Bill C-86 institutes a long list of amendments to several Federal statutes, including the Canada Business Corporations Act (“CBCA”), and officially comes into force on June 13th, 2019. What does this mean for your corporation?
Prior to these amendments, the CBCA required only federally-registered corporations to maintain a general securities register under s. 50(1). As of June 13th, however, all privately controlled corporations governed by the CBCA will be required to maintain a detailed securities register of individuals with “significant control” over the corporation.
An individual with “significant control” is someone who is the registered/beneficial owner of, or someone who has direct or indirect control over, a “significant number of shares” of the corporation, being either ownership of 25% or more of the corporation’s outstanding voting shares, or ownership of any number of shares equal to 25% or more of the corporation’s outstanding shares measured by fair market value. “Significant control” also includes an individual who has any direct or indirect influence that, if exercised, would result in control in fact of the corporation, and anyone to whom “prescribed circumstances” (to be defined by future regulations) apply. Two or more individuals who jointly own a “significant number of shares” can be considered jointly an individual with “significant control over the corporation.”
The register of individuals with “significant control” must provide the following information with respect to each such individual:
(a) the individual’s names, date of birth and the last known address;
(b) the individual’s jurisdiction of residence for tax purposes;
(c) the day on which the individual became or ceased to be an individual with significant control;
(d) a description of how each individual has significant control over the corporation; and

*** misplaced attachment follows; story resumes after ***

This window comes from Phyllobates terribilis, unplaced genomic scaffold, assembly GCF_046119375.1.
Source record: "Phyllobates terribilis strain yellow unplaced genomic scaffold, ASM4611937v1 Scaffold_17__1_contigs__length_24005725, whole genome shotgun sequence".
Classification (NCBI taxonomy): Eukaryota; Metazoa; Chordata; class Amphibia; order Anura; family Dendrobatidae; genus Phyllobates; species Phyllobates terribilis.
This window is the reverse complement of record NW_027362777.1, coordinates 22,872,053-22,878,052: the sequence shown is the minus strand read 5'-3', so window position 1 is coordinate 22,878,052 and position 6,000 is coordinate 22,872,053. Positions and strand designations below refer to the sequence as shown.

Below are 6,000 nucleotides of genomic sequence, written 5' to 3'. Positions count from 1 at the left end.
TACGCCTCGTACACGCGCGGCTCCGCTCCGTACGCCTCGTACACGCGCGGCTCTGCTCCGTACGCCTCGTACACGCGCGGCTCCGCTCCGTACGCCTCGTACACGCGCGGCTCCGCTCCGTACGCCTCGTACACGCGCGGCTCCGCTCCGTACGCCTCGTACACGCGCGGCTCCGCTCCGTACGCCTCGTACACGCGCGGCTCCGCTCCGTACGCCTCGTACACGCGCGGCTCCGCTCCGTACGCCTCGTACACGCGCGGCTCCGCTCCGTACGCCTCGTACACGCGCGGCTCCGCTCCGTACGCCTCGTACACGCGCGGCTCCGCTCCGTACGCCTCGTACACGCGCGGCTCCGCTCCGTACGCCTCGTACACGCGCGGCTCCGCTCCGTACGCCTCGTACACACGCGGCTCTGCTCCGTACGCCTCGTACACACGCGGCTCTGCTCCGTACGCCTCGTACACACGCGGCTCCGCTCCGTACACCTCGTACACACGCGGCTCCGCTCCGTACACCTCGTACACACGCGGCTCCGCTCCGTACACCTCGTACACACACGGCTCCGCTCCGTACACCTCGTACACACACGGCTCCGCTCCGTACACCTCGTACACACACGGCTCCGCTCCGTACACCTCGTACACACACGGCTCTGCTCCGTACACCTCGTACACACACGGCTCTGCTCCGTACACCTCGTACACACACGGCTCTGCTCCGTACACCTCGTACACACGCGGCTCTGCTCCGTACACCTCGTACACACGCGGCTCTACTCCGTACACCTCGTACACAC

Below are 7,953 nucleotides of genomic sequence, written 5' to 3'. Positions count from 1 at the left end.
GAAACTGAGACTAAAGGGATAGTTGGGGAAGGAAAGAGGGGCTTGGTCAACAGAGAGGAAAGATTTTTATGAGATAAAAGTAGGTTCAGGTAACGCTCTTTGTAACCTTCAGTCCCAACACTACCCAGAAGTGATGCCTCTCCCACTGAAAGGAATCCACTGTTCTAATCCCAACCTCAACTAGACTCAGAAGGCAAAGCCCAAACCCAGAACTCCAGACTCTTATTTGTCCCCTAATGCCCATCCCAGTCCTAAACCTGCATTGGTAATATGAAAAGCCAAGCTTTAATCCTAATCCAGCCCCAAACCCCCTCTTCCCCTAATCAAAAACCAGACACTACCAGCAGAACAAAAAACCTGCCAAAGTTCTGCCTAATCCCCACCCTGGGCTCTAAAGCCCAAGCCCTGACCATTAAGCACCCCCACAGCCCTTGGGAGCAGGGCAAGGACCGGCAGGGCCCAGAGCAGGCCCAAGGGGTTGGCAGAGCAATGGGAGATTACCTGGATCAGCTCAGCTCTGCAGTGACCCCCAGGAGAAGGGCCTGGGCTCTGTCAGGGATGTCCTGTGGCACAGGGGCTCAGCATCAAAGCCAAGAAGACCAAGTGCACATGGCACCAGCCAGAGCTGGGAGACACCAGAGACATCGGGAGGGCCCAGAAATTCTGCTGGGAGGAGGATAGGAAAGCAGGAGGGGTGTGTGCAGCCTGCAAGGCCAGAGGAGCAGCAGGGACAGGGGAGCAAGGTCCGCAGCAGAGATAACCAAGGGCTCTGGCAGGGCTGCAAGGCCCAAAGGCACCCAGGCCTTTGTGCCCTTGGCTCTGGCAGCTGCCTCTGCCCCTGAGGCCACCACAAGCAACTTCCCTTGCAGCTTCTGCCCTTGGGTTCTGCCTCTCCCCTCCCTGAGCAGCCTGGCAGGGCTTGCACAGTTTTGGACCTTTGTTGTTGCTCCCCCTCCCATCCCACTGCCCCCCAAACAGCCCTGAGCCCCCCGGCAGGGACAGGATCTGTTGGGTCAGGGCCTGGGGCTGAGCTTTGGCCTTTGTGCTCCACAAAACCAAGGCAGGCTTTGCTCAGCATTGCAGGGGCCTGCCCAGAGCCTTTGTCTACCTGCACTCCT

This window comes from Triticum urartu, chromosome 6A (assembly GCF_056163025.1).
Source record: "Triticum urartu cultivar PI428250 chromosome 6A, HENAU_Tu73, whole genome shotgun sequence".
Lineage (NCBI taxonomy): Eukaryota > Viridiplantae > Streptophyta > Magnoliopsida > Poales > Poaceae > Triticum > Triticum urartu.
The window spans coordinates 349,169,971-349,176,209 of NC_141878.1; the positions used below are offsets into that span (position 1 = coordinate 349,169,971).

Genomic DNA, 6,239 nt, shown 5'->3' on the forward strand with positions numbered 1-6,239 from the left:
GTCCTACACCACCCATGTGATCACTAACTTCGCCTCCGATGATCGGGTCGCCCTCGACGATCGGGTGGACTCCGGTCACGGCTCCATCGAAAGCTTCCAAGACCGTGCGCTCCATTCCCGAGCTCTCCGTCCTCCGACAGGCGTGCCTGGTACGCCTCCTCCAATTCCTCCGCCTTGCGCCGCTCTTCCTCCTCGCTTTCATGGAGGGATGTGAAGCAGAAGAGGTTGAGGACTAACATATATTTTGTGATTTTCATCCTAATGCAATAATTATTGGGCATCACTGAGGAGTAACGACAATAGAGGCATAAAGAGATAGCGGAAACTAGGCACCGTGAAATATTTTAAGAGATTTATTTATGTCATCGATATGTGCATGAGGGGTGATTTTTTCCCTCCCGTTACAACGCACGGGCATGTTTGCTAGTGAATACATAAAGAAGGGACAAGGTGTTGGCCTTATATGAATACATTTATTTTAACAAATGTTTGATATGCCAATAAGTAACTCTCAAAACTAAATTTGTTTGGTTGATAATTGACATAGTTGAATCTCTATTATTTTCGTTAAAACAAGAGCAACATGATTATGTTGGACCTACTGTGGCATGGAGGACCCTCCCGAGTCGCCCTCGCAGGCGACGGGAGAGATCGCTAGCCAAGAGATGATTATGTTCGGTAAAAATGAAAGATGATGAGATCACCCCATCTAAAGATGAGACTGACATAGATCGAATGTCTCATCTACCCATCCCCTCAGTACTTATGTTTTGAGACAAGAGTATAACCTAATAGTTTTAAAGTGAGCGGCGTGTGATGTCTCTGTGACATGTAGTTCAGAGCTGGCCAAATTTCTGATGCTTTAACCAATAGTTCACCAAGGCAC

(e) any other prescribed information [to be explained in future regulations]
The Bill also includes several other requirements regarding the proper maintenance of the “significant control” register. Improper maintenance of this register is an offence punishable on summary conviction and may result in a fine of up to $5000. Any director or officer of a corporation who knowingly records, provides, authorizes or acquiesces in the provision of false or misleading information in this register is liable on summary conviction to a fine of up to $200,000 or imprisonment of up to 6 months, or both.
The corporation’s shareholders or creditors, as well as the Canadian government, may request access to the information contained in the significant control register which, if provided, may be used only for matters relating directly to the affairs of the corporation.
Finally, it is also likely Ontario legislation, at some point in the future, will mirror these new Federal amendments, as the Finance Minister of each province has agreed to “pursue legislative amendments” that strengthen the transparency of corporate ownership.
If you would like more information on these amendments, or would like legal advice to ensure your corporation follows these new requirements, please contact firstname.lastname@example.org or at (416) 446-5048.
“This article is intended to inform. Its content does not constitute legal advice and should not be relied upon by readers as such. If you require legal assistance, please see a lawyer. Each case is unique and a lawyer with good training and sound judgment can provide you with advice tailored to your specific situation and needs.”